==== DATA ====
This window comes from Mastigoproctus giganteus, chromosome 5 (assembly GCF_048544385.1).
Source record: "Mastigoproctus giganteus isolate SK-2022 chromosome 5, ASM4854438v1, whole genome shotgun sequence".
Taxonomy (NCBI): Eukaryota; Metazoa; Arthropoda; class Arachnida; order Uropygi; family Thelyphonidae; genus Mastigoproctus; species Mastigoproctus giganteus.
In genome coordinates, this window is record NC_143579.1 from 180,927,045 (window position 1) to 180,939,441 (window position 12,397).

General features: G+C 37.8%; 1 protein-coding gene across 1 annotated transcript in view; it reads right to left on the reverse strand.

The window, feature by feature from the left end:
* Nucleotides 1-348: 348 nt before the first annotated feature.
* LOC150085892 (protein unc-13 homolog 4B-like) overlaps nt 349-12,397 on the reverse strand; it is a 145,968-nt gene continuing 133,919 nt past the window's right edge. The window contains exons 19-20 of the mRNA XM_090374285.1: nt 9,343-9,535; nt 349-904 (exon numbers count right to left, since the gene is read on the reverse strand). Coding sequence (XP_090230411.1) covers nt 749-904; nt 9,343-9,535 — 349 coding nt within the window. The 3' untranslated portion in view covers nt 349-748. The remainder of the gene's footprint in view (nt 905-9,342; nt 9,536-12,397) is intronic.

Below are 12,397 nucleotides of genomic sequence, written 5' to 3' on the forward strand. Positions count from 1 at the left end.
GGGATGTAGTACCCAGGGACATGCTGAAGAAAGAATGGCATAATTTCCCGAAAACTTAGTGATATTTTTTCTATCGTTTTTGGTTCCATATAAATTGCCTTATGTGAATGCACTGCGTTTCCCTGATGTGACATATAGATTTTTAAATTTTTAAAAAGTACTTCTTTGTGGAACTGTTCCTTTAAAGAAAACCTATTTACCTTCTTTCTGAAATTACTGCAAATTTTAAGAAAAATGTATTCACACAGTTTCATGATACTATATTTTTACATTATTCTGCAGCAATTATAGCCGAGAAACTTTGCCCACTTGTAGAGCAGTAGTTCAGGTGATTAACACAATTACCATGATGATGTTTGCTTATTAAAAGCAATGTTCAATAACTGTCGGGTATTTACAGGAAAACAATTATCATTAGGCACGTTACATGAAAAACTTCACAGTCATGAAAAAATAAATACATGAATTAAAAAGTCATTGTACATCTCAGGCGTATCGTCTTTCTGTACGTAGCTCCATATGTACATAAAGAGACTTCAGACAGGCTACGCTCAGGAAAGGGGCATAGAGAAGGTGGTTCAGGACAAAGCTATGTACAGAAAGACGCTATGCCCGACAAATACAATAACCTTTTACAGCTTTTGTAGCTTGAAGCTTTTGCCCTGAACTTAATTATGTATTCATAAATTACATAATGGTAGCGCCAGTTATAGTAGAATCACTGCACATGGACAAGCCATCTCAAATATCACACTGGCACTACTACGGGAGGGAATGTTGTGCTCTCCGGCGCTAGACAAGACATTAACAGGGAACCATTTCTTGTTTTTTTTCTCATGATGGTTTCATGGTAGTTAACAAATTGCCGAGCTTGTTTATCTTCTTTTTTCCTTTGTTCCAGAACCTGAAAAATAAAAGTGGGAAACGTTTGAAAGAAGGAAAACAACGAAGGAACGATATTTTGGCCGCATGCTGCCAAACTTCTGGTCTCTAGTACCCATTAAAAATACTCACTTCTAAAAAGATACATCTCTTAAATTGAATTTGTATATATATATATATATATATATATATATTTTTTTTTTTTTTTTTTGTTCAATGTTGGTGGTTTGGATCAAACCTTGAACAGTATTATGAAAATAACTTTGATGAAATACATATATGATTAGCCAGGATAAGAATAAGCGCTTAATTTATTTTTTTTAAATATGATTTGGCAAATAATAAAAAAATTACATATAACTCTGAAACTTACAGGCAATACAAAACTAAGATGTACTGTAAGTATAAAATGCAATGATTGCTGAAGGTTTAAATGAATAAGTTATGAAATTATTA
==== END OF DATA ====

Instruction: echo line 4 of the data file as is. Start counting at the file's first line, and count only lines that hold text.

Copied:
In genome coordinates, this window is record NC_143579.1 from 180,927,045 (window position 1) to 180,939,441 (window position 12,397).